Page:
Entertainment Tonight has been pressured to pull a Heath Ledger segment that featured the deceased actor allegedly under the influence. Hollywood Insider states that at issue was two year old footage that has been gobbled up by Entertainment Tonight for a hefty sum of money in the hopes of profiting from Mr. Ledger’s recent increase in name recognition.
What is euphemistically called “under the influence” is actually reported to be January 29, 2006 footage from a party taking place at L.A.’s Chateau Marmont where the late actor is said to have been filmed – without his knowledge or consent – snorting coke. A suggestive trailer of the video can be found here.
The driving force behind the pressure put on the show was a public relations firm by the name of ID Public Relations which in the past had represented Mr. Ledger. Using age old pressure tactics of making public the names, email addresses and telephone numbers of those most likely having any influence on the Entertainment Tonight segment, they succeeded in having their will done.
Entertainment Tonight is the kind of show we all love to hate (or hate to love). Its claim to fame of course are sensational stories, such as the one that claims allegations of Mr. Ledger’s drug and alcohol abuse were common knowledge to insiders, and sources (conveniently unnamed) have been peddling this information to US Weekly. Citing respect for Heath Ledger’s family, the show will not run a video which it suggests is making the rounds in the world media.
In case you are not sure whether to believe the sincerity of Entertainment Tonight’s conversion of taste, you will do well to remember that it was this very show which paid about one half million dollars (US) for the rights to film and televise the wedding celebration between Vili Fualaau and the teacher who seduced and raped him, Mary Kay Letourneau.
It is apparent that this show and its creators are perhaps not mavens of good taste and arbiters of politically correct or socially responsibly television programming.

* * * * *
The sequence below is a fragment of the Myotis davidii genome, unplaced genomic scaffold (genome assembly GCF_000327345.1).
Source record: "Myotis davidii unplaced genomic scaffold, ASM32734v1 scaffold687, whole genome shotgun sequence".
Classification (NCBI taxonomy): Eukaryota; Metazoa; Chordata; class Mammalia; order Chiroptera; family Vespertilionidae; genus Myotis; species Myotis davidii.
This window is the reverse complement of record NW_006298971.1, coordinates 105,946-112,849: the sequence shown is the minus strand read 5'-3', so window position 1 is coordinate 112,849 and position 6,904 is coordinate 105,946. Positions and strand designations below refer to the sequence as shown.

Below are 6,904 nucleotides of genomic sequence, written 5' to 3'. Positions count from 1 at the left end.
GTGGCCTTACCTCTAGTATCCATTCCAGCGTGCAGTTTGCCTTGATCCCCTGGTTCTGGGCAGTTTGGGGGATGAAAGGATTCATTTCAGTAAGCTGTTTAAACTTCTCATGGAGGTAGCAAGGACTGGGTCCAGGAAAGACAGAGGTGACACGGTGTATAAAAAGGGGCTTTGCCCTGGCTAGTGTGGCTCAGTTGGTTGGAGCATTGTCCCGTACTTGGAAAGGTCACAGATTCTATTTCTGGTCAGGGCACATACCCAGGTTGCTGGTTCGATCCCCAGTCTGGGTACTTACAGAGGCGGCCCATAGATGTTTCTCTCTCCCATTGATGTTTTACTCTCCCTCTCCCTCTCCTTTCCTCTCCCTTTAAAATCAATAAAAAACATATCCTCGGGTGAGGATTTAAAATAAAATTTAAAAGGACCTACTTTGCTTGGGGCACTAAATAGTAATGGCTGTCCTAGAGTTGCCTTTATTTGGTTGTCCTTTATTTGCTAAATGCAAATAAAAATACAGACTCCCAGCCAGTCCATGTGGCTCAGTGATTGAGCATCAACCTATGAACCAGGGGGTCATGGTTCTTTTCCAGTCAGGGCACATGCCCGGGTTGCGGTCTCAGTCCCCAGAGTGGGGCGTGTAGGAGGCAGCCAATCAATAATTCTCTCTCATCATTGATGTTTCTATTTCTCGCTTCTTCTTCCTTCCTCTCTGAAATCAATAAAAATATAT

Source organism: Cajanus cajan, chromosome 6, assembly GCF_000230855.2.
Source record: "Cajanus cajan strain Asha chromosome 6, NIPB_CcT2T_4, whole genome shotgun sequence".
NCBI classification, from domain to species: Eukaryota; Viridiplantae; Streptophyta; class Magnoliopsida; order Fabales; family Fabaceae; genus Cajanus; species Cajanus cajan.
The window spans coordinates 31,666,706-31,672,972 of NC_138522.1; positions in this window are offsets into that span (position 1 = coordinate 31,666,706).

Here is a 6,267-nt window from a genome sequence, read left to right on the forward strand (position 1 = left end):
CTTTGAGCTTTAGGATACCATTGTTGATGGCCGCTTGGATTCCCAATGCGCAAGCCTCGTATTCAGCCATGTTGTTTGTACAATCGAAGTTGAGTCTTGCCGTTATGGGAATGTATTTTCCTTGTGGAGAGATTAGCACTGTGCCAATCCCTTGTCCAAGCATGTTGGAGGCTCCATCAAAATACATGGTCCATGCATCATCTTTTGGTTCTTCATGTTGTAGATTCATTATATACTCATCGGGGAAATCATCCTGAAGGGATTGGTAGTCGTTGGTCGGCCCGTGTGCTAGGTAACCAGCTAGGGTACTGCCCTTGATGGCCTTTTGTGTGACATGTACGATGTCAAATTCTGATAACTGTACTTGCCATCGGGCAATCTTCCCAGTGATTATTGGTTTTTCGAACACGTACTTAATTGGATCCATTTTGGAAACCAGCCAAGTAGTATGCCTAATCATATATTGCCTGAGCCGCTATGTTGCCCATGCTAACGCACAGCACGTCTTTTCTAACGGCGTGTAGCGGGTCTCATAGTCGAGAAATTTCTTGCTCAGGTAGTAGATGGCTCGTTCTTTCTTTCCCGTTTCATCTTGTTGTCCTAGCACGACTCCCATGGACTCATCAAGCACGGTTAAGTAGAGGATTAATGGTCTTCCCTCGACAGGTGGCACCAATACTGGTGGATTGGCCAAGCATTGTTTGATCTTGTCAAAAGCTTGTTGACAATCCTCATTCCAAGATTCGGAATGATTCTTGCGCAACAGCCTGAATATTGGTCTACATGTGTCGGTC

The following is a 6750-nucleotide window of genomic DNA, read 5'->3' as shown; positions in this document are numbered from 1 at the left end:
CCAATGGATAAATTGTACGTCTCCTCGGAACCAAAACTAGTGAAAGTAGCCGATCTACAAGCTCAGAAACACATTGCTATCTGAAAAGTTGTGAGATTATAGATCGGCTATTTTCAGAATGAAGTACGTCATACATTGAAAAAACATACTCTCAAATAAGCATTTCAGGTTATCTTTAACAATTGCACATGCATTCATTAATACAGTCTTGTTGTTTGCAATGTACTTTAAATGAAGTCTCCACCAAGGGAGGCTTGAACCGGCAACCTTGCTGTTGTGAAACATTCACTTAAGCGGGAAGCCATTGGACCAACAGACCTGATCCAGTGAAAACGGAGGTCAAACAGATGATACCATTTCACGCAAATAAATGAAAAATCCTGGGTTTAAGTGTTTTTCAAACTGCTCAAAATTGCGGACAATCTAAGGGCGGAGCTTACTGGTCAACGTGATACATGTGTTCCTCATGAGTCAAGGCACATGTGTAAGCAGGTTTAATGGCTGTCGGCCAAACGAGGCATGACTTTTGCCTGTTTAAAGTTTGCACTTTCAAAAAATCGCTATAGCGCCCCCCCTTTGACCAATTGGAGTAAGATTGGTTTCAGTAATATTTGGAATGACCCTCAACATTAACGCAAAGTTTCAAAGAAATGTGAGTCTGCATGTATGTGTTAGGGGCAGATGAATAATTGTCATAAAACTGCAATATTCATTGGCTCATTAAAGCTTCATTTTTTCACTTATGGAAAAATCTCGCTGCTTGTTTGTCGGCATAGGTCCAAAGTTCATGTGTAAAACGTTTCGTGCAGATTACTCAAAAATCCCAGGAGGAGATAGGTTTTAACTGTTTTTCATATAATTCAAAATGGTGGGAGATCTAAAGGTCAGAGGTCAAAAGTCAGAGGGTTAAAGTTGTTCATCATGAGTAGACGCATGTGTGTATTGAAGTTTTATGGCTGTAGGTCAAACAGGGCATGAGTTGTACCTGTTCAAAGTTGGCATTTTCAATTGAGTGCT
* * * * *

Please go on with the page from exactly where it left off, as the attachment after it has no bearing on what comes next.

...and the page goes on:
ID Public Relations, which is supposed to have represented Mr. Ledger and also is home to several other celebrity business interests – listed are Robin Williams, Christopher Walken, and Mary Tyler Moore – is a much less visible presence, and their website says much in that it says nothing. Jointly headed up by Mara Buxbaum, the publicist is vociferous in her denial of Mr. Ledger’s supposed drug use and goes on record calling it “heinous.”
Of course, the question now remains whether or not Entertainment Tonight should have pulled the segment or aired it as intended. While some decry the involvement of Mr. Ledger’s publicist, the more cynically minded will find that in their own way the PR Company is engaging in the best possible form of self promotion: the protection of a deceased client.
Those with both feet planted firmly on the ground of reality will not find anything wrong with Ms. Buxbaum’s attempts at not having Mr. Ledger’s name dragged through the mud posthumously, while at the same time they are most likely also those who would not have TiVo’ed the Entertainment Tonight segment and probably would not be able to pick out the show’s hosts in a police lineup in the first place.
As the toxicology tests are still outstanding, the viewers who make their homes with the Hollywood ghouls that are forever noshing from the table of innuendo and circumstantial evidence dished up by unnamed sources allegedly close to the actors or family members will continue to inhale every rumor that will circulate.
Should it turn out that Mr. Ledger did indeed have a drug problem, it will be up to the “sources close to the actor” and also to Ms. Buxbaum to explain their failures to get the young man the help he so desperately needed to get on with his life.
On the other hand, if the tests turn out to be negative for any drug abuse, the rumor mills will continue to flow and dish up conspiracy laden drivel that is teetering on the edge of being actionable in its assertions – in other words, it will be business as usual.
Of course, complicit are those who consume sensational television shows and scandalous articles by supporting this industry and its stalkers (nee paparazzi) with their hard earned dollars.